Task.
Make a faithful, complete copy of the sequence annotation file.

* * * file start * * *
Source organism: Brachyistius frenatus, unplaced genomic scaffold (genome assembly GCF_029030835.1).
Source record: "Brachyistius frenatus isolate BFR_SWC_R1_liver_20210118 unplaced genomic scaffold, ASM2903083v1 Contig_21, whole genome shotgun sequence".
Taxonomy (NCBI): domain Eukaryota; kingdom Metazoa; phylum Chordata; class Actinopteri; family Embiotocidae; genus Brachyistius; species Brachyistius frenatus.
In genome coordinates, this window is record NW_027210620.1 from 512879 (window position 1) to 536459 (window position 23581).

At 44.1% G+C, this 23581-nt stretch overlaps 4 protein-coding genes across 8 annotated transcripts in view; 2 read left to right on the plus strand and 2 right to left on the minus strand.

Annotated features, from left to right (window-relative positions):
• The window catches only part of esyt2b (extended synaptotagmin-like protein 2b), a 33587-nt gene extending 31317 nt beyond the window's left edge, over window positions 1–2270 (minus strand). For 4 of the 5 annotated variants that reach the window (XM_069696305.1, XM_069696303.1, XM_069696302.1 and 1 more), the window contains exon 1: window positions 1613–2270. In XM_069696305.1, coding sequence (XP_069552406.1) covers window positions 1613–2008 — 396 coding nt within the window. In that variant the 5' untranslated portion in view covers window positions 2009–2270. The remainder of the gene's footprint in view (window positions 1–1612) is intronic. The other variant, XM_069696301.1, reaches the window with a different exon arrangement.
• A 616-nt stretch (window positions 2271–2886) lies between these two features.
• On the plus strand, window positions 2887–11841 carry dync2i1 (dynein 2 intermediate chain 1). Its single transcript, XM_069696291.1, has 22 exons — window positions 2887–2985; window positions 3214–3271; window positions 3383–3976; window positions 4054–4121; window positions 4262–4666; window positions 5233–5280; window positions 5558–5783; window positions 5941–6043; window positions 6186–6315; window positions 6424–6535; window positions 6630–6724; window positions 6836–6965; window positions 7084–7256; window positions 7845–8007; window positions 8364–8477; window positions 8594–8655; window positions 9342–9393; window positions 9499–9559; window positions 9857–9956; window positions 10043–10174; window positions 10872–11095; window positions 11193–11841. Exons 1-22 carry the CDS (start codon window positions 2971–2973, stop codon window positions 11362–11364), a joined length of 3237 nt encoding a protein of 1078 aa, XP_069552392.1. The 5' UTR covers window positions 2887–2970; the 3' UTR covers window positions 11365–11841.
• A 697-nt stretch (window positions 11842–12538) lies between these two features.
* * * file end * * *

Source organism: Brachyistius frenatus, unplaced genomic scaffold (genome assembly GCF_029030835.1).
Source record: "Brachyistius frenatus isolate BFR_SWC_R1_liver_20210118 unplaced genomic scaffold, ASM2903083v1 Contig_21, whole genome shotgun sequence".
Taxonomy (NCBI): domain Eukaryota; kingdom Metazoa; phylum Chordata; class Actinopteri; family Embiotocidae; genus Brachyistius; species Brachyistius frenatus.
In genome coordinates, this window is record NW_027210620.1 from 512879 (window position 1) to 536459 (window position 23581).

At 44.1% G+C, this 23581-nt stretch overlaps 4 protein-coding genes across 8 annotated transcripts in view; 2 read left to right on the plus strand and 2 right to left on the minus strand.

Annotated features, from left to right (window-relative positions):
• The window catches only part of esyt2b (extended synaptotagmin-like protein 2b), a 33587-nt gene extending 31317 nt beyond the window's left edge, over window positions 1–2270 (minus strand). For 4 of the 5 annotated variants that reach the window (XM_069696305.1, XM_069696303.1, XM_069696302.1 and 1 more), the window contains exon 1: window positions 1613–2270. In XM_069696305.1, coding sequence (XP_069552406.1) covers window positions 1613–2008 — 396 coding nt within the window. In that variant the 5' untranslated portion in view covers window positions 2009–2270. The remainder of the gene's footprint in view (window positions 1–1612) is intronic. The other variant, XM_069696301.1, reaches the window with a different exon arrangement.
• A 616-nt stretch (window positions 2271–2886) lies between these two features.
• On the plus strand, window positions 2887–11841 carry dync2i1 (dynein 2 intermediate chain 1). Its single transcript, XM_069696291.1, has 22 exons — window positions 2887–2985; window positions 3214–3271; window positions 3383–3976; window positions 4054–4121; window positions 4262–4666; window positions 5233–5280; window positions 5558–5783; window positions 5941–6043; window positions 6186–6315; window positions 6424–6535; window positions 6630–6724; window positions 6836–6965; window positions 7084–7256; window positions 7845–8007; window positions 8364–8477; window positions 8594–8655; window positions 9342–9393; window positions 9499–9559; window positions 9857–9956; window positions 10043–10174; window positions 10872–11095; window positions 11193–11841. Exons 1-22 carry the CDS (start codon window positions 2971–2973, stop codon window positions 11362–11364), a joined length of 3237 nt encoding a protein of 1078 aa, XP_069552392.1. The 5' UTR covers window positions 2887–2970; the 3' UTR covers window positions 11365–11841.
• A 697-nt stretch (window positions 11842–12538) lies between these two features.